The suggestion of plumber's tape simply shows the mentality of people you are dealing with. Disappointing and exposes the worst in company support of its customers. For Scott to concede there is an issue which there clearly is, would open the floodgate of warranty returns or more appropriately a recall which would reduce the companies' profits but the flipside is you likely won't buy another Scott frameset. I wouldn't. With the known specification of epoxy by top selling Specialized for basically the same BB design, its beyond irresponsible that Scott doesn't endorse its bike shops to repair your son's bike with the procedure you ultimately borrowed from Specialized as resolution. Btw, as you likely know, what you performed isn't just a kluge. It will be reliable over time. Let's say you wear another BB out or two or three more. Just knock the bearing/bushings out and the epoxy left that filled the gapping and lack of press will create a pristine hole and then re-epoxy a replacement BB back in place. The shear force which is purely horizontal by knocking out the bushing/bearings will leave a perfect pattern of the mating bushing which is a nice round hole...in effect restoring the BB shell to original condition. This is because acytel bushings used to capture metal bearings is less bonded to the epoxy than the epoxy is to the carbon fiber by virtue of polymer chemistry and surface properties..the latter adhering tenaciously. This procedure can be repeated for the life of the frameset without any downside.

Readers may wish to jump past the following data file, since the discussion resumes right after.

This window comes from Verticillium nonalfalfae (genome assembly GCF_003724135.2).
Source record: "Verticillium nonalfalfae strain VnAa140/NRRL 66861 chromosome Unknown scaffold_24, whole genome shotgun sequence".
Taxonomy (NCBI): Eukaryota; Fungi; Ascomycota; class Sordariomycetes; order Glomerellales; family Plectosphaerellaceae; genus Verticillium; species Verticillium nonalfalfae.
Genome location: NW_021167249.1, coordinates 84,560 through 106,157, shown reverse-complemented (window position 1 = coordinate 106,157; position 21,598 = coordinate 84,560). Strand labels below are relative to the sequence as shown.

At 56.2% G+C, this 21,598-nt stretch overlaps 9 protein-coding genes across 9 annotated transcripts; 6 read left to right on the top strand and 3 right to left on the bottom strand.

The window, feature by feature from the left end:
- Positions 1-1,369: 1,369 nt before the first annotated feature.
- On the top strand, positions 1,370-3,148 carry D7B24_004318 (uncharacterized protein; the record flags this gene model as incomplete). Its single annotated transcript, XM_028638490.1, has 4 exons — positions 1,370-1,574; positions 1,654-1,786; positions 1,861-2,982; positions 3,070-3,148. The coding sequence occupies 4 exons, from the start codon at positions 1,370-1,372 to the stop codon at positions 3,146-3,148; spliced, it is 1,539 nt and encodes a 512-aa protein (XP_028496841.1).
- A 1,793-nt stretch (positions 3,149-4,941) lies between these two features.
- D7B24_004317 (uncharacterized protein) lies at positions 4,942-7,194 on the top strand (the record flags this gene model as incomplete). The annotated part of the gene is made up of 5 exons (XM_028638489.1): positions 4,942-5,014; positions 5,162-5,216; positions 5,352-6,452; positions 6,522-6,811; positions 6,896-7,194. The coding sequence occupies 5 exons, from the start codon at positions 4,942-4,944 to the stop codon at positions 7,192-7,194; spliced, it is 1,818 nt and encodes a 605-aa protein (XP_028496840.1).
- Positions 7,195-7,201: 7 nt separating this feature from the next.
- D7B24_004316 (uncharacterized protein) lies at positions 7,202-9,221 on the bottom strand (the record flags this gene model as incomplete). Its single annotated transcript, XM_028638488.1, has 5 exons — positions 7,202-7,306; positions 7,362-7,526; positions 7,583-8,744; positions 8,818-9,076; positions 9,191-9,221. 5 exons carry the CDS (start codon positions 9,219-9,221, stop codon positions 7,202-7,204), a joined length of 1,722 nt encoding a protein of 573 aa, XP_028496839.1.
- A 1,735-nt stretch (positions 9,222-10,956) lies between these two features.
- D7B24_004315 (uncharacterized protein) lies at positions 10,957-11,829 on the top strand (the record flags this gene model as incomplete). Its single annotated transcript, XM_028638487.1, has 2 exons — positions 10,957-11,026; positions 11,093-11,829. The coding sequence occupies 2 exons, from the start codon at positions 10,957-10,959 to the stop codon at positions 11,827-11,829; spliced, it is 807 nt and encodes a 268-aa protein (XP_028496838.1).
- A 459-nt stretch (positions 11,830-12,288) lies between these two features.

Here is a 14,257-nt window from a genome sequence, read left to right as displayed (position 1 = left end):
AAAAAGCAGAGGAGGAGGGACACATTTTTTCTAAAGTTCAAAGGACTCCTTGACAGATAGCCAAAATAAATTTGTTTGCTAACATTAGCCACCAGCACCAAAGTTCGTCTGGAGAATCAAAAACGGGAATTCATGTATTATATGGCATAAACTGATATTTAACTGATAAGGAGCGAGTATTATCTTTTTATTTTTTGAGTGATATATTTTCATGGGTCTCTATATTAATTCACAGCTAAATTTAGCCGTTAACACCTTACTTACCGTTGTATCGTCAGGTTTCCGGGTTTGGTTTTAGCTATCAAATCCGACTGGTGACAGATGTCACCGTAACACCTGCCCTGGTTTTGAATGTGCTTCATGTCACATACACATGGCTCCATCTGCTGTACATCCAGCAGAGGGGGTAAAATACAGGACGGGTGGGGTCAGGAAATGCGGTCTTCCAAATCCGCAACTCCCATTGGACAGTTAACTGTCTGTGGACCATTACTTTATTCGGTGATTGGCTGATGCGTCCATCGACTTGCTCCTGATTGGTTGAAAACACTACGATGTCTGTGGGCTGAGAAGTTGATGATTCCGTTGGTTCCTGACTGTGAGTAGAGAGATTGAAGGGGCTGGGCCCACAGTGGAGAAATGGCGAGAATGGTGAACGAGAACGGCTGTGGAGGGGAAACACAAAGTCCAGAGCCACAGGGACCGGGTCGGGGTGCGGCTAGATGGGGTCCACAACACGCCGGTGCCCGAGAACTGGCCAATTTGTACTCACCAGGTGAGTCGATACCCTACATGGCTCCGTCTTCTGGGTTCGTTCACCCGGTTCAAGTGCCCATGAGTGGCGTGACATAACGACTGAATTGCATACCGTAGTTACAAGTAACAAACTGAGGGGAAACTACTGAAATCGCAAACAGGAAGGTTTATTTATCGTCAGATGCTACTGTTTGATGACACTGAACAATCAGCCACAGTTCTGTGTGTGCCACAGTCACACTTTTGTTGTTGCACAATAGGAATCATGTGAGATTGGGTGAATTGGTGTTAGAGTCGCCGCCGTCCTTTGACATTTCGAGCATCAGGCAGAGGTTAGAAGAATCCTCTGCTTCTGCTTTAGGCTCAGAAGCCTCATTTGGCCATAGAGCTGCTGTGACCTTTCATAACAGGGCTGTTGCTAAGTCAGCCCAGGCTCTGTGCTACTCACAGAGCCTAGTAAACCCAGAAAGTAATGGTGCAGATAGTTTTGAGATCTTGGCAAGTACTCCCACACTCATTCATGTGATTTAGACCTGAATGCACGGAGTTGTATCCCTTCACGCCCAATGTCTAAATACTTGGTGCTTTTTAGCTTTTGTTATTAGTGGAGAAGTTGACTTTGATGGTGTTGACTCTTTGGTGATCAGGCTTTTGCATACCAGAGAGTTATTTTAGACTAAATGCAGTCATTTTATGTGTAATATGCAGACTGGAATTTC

Thank you for coming back and sharing your success.
    Last edited by Campag4life; 02-19-15 at 08:43 AM.